Oxford Club Reviews – Legit or Scam?


OxfordClub.com
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OxfordClub.com

 

The Oxford Club is a private investment club, which provides its members with investment newsletters, reports, and opportunities from Investment Director Alexander Green.

Alexander Green is the author of multiple newsletters and books concerning investment and wealth in the United States, and has over 20 years of experience working on Wall Street.

To subscribe the Oxford Club and their multiple publications, a Premiere Membership costs $149 a year, while a Provisional Membership – which offers the majority of benefits of a Premiere Membership – sells for just $99 a year.

What Benefits Do You Get With Your Membership?

When you first become a member at The Oxford Club, you will receive five different detailed research reports available on current investment opportunities, including investment in gold, oil drilling, and pharmaceuticals, among others.

You will also get two monthly newsletters, The Communique and The Ultimate Income Letter, which will keep you informed on opportunities throughout the year, as well as email alerts if Oxford Club believes that the stock has hit a ceiling.

If you opt for the Provisional Membership instead of the Premiere, the only benefit you lose is access to the Membership Exchange, with one free listing each year.

All memberships at The Oxford Club are automatically renewed, so if you do not wish to continue your membership after the first year, you must cancel your subscription in advance.

Concerns About Oxford Club

Some of the stocks recommended by The Oxford Club are microcap stocks, or stocks that are generally very cheap per share. These stocks are often criticized because of how easy they are to manipulate.

A company can buy a large amount of shares at the affordable price, then encourage others to purchase the stock to instigate a rise in the share price. Once the price has risen significantly, the company can then sell their shares, resulting in the stock price dropping.

It’s important to double check all stock recommendations that you receive, as ultimately all investments, gains, and losses will be your responsibility.

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Customer Responses, Reviews, or Complaints

Average Rating for " Oxford Club " is 2.08 out of 5 based on 166 reviews.
  • Sounds like a scam. My investments are with FutureAdvisor/Fidelity and doing just fine; great really. They use the same tactic that the Motley Fools use - hype your audience with 10 minutes worth of a teaser pitch to get you to buy their product. Amway's been doing this for decades too. No thanks.
    • I have been a member since May 2005 and have received every thing I expected.

      I have not read their advertising literature lately so I'm not sure what you are referring to.

      They are not a brokerage house or a registered advise to my knowledge. Basically the only thing I get from them is information and recommendations. I buy/sell stocks through the brokers of my choice. I get three newsletters each month and email alerts when there is a need for immediate action on a recommendation. The also send solicitation emails.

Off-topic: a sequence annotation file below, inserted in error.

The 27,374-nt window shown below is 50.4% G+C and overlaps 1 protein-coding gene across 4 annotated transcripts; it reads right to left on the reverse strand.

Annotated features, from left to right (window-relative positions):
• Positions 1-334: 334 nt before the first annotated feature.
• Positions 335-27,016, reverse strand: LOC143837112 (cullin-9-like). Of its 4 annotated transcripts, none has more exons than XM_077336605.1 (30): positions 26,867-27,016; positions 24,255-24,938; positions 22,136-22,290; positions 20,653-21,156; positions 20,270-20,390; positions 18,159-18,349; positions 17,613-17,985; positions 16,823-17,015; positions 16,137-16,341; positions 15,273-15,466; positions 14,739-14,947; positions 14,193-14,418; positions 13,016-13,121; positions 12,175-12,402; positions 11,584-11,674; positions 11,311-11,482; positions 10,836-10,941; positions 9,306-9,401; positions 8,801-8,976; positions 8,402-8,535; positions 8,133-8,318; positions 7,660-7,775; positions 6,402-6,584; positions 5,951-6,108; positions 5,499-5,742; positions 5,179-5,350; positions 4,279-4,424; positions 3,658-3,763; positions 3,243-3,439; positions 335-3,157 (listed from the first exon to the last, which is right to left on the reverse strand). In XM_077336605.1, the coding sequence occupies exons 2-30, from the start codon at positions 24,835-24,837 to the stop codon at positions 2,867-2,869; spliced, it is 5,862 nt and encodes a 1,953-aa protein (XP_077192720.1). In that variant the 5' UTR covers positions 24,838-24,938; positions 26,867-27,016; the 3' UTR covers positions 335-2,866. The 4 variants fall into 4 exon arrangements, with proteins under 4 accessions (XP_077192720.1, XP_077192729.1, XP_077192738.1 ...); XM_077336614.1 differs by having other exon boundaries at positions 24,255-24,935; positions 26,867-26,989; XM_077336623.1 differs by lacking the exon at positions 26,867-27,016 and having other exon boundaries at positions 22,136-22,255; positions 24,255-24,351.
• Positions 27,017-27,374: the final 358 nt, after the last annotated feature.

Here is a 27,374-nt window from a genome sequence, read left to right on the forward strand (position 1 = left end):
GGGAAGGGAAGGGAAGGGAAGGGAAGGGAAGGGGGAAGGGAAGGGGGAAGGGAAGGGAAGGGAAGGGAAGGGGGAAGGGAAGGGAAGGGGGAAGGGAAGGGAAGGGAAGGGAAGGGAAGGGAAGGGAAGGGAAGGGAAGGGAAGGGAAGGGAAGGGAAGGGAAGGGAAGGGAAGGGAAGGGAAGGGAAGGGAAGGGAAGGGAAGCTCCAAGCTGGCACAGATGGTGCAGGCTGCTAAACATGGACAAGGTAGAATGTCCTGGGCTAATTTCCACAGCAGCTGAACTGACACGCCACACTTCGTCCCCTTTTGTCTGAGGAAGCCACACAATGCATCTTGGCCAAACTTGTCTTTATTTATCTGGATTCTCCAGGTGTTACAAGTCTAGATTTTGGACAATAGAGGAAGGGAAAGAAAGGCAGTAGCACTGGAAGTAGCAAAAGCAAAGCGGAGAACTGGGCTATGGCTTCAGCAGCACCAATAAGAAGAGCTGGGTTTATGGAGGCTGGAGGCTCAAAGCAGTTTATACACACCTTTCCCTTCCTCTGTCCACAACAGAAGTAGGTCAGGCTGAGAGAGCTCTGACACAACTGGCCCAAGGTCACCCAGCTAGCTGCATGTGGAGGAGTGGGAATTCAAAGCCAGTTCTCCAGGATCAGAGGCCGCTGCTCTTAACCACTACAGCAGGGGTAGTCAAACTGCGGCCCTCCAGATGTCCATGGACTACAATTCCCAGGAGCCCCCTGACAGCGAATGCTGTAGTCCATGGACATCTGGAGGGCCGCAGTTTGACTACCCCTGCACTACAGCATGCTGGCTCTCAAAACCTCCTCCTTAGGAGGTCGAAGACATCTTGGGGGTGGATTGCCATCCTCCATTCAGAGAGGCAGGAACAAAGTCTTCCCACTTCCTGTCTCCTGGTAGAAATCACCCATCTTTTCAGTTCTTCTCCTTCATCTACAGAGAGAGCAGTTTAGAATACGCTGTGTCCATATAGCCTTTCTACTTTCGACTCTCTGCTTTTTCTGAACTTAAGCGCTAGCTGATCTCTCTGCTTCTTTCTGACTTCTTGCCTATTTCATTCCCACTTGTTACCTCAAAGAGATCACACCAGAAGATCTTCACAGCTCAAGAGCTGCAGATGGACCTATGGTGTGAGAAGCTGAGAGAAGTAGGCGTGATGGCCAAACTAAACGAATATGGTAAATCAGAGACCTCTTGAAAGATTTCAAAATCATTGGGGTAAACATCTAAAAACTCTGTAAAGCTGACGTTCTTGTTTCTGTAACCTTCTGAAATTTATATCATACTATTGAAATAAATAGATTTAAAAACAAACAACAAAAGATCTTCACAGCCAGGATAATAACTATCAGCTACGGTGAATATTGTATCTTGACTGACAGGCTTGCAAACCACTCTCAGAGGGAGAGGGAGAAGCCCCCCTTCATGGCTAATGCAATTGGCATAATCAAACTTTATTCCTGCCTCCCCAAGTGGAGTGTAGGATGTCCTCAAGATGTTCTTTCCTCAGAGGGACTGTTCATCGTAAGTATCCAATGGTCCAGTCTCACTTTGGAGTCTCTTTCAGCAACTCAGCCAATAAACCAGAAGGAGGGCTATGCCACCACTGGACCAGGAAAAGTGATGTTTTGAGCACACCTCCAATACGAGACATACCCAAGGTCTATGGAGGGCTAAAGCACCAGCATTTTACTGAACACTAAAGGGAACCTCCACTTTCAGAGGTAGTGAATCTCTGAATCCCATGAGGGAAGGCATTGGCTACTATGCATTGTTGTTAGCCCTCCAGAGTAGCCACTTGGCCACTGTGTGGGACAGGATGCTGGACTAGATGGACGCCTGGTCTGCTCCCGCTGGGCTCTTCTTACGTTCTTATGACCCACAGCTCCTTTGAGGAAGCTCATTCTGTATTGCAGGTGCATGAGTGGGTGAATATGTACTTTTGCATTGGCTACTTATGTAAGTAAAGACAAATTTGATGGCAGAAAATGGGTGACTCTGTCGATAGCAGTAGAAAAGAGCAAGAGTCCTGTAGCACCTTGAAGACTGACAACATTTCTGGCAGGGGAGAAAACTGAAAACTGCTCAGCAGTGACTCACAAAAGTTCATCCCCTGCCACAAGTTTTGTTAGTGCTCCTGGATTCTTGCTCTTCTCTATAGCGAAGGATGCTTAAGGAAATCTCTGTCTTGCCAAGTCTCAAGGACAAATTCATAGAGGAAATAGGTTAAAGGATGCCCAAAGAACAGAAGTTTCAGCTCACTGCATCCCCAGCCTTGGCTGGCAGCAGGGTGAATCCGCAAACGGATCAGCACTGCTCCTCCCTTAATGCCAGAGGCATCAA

I am not recommending Oxford Club to you. Just trying to clear up what I believe to be a misunderstanding.
  • ALMOST SIGNED UP ,BUT THE REVEIWS OPENED MY EYES .STILL WONDERING .NO WAY I CAN BE 100 %SURE.
  • They are a bunch of racketeers and thieves. They will not give their full names.

    The email addresses are false. The Executive Director, Julia Guth doesn’t reply to mail sent. Customer service is beyond the pale. They are rude, snarky and

    Totally discourteous.

    Stay away from this mob.
  • Much too much sizzle, and not even a small portion of steak in the sales pitch! This is, by the pitch itself, a scam to catch the most naive people who are without any sense that so much sizzle for so long, without a small piece if meat, is proof that it's a scam to capture those without the sense to cut and run.

    "Getting checks in the mail" has to mean selling this same scam to others, without any product or service involved, which is, in itself, evidence of scam in capital letters. The "product" is newsletters, pure and simple, with no results to follow for 99.9% of those who pay the price.

    Hurrumph!!!!
  • Read the reviews BEFORE you get involved with this...It sounds like a scam...Like my daddy told me when I was young, if it sounds too good to be real, it probably isn't...
  • I paid 4,000 for 3 different services. Invested 35,000. In 9 months only 1 stock did exceptionally well. Only 5 of my 54 trades did better than the market in general. My finished positions after 9 months and $85,000 worth of trading is a $100 loss. 54 different trades. Winners and losers are about 50/50. They DO NOT DO WHAT THEY CLAIM BY ANY MEASURE by any investor that is paying attention to the numbers.
  • I WAS SKEPTICAL AT FIRST. HOWEVER THIS IS AN INVESTMENT THAT IS QUITE HARD TO SWALLOW. THE NEWSLETTERS ARE JUST RECOMMENDATIONS, AND AS INDIVIDUALS WE HAVE TO MAKE CAREFUL DECISIONS ON WHICH ONE OF THEIR STOCKS WE CHOOSE. ALSO I RECOMMEND FOLKS CHOOSING A OXFORD SERVICE THAT IS RIGHT FOR THEIR CIRCUMSTANCES. THAT PLAYS A BIG PART OF HOW MUCH SUCCESS YOU WILL GET FROM THEIR SERVICE. I RECENTLY CANCELED MY SUBSCIPTION WITH THE OXFORD INCOME LETTER, BECAUSE IT WAS JUST NOT FOR ME. HOWEVER I KEPT THE OTHER SERVICES. I AM VERY PLEASED THUS FAR.
  • none of their many phonelines are ever answered when ever i ring
  • They are nothing more than a PUMP AND DUMP if you made any money you were very lucky or you work for them
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